Hint to NASCAR: Next tweak should be headlights on cars and racing through the night. How about 12 hours of Road America? Or, Sprint Cup class in Grand-Am or American Le Mans?
Hint to American Le Mans Series: The new broadcast thing not working.
I read somewhere on the internet that the just-concluded racing weekend was a big one for those who celebrate freedom from injustice and tyranny.
But, ballyhooed celebration of anything always comes with caveats. The third weekend March
Lionized on line over the weekend was Nationwide driver Jennifer Jo Cobb and her refusal to get into her car to start the race at Bristol. She said she refused to board because she was not told by her team owner until five minutes before the race that her effort would be start-and-park. She could not, she said, in good conscious cheat fans by starting and parking.
A couple of online columnists have given her Rosa Parks treatment because of this. They think start-and-parks are vile and disgusting warts on the sport of auto racing and its about time a morally pure driver stood up and just said no.
Caveat: My strong suspicion is that there are two sides to this coin. And that there are zero heroes/heroines or villains in this story.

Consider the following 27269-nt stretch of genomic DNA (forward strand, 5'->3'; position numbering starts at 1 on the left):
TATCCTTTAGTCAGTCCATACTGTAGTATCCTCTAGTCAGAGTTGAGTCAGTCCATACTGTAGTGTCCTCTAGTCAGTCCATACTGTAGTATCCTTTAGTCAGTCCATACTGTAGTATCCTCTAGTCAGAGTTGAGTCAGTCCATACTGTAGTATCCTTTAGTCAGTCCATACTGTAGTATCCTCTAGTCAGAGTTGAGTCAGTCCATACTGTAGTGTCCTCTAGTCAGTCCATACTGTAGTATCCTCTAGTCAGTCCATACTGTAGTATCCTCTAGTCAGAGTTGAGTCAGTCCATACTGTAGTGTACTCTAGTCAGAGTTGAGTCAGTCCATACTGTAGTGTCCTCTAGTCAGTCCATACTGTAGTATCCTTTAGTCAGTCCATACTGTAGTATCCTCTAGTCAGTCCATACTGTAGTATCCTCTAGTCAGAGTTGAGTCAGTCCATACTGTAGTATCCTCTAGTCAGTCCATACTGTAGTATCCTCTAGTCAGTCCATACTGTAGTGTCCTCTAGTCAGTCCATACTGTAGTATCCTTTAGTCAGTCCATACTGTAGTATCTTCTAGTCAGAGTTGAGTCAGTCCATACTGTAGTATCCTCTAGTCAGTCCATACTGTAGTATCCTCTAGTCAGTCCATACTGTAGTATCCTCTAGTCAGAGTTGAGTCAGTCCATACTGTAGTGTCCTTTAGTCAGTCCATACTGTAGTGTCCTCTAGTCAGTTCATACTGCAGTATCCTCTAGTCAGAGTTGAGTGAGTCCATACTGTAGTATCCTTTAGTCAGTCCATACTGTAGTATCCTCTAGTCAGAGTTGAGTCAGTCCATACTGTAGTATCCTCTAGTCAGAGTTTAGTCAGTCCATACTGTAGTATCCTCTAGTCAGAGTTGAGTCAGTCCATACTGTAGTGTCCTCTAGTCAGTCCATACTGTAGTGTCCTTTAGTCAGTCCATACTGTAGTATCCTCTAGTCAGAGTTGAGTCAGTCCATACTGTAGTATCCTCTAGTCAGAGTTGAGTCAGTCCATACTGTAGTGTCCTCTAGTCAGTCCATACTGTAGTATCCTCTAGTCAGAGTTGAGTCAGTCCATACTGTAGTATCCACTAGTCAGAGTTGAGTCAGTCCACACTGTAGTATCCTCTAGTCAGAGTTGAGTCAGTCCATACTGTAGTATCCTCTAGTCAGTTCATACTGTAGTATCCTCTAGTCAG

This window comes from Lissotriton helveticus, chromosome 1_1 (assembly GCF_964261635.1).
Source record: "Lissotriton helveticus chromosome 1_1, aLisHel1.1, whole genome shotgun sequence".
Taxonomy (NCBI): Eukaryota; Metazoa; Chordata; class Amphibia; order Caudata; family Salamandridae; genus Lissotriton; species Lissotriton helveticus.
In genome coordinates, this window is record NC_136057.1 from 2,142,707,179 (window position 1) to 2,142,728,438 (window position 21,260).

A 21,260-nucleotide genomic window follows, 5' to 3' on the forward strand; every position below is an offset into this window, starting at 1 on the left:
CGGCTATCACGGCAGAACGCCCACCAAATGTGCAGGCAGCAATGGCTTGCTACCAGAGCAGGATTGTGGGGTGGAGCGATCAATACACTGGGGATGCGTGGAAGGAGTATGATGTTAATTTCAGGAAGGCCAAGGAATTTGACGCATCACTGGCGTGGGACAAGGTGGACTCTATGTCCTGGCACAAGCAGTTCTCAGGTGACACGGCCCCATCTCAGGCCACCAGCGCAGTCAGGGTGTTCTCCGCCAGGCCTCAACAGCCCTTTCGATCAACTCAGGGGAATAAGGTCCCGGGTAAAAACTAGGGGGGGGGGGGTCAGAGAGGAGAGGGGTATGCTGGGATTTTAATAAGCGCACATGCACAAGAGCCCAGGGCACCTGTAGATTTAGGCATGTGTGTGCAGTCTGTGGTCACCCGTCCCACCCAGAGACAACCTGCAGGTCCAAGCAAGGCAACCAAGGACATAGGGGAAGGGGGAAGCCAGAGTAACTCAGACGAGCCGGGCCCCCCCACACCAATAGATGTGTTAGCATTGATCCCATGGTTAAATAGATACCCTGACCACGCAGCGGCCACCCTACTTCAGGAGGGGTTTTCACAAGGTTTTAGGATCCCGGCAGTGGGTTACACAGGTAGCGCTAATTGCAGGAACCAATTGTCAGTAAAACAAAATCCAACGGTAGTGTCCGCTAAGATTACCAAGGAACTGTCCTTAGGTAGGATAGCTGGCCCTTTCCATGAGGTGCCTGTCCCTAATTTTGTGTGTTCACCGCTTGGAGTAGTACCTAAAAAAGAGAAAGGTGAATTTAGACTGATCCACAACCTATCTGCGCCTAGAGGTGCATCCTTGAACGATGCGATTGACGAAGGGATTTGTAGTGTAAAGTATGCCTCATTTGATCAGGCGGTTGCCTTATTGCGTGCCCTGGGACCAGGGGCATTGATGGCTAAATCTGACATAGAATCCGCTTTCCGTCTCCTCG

The team owner, Rick Russell, said Cobb knew the nature of the ride the day before the race but waited until five minutes before start-engine command to pull out. He says Cobb did not follow through on a business deals, secretly hired her own crew and then used the threat of negative media to force a full-race ride.
So, what we have here is classic finger-pointing.
Did Cobb take a stand on moral high ground or did she go back on deals she had with her owner and then take it public for self-serving reasons? Is Russell a struggling businessman in a business where survival can be a week-to-week proposition, or is he a snook working the fringes of the sport to line his own pockets?
The truth, as usual, probably lies somewhere in between.
And there lies the problem for those who make money themselves from in knighting people as heroes or ripping them as villains: Middle ground just doesn’t pay.
And finally…Hypocrisy, thou hast a face and it often be covered by a full-face racing helmet.
The latest example comes by way of Danica Patrick, but in no way is it a Danica-only phenomenon.
On the contrary, it is virtually universal in racing. Heck, it’s universal in life as hypocrisy is hard-wired into human beings.
Patrick was involved in a wreck at Bristol Saturday with Ryan Truex. Patrick gets out of her wrecked car, waits for Truex to come back around under caution and gives him the old WTF.
Replays showed the incident to be pretty much faultless.
But, drivers being drivers (and human), Truex cast as a punk for over-racing her.
Never fails. Always the other guy. A driver – again, this is far from being a Danica thing – can take out half the field and when that same drivers becomes a victim, he/she bellows like they have their leg in a bear trap.
And everybody knows I’m the only person who does not do that.
– Jim Pedley can be reached at firstname.lastname@example.orgOne Comment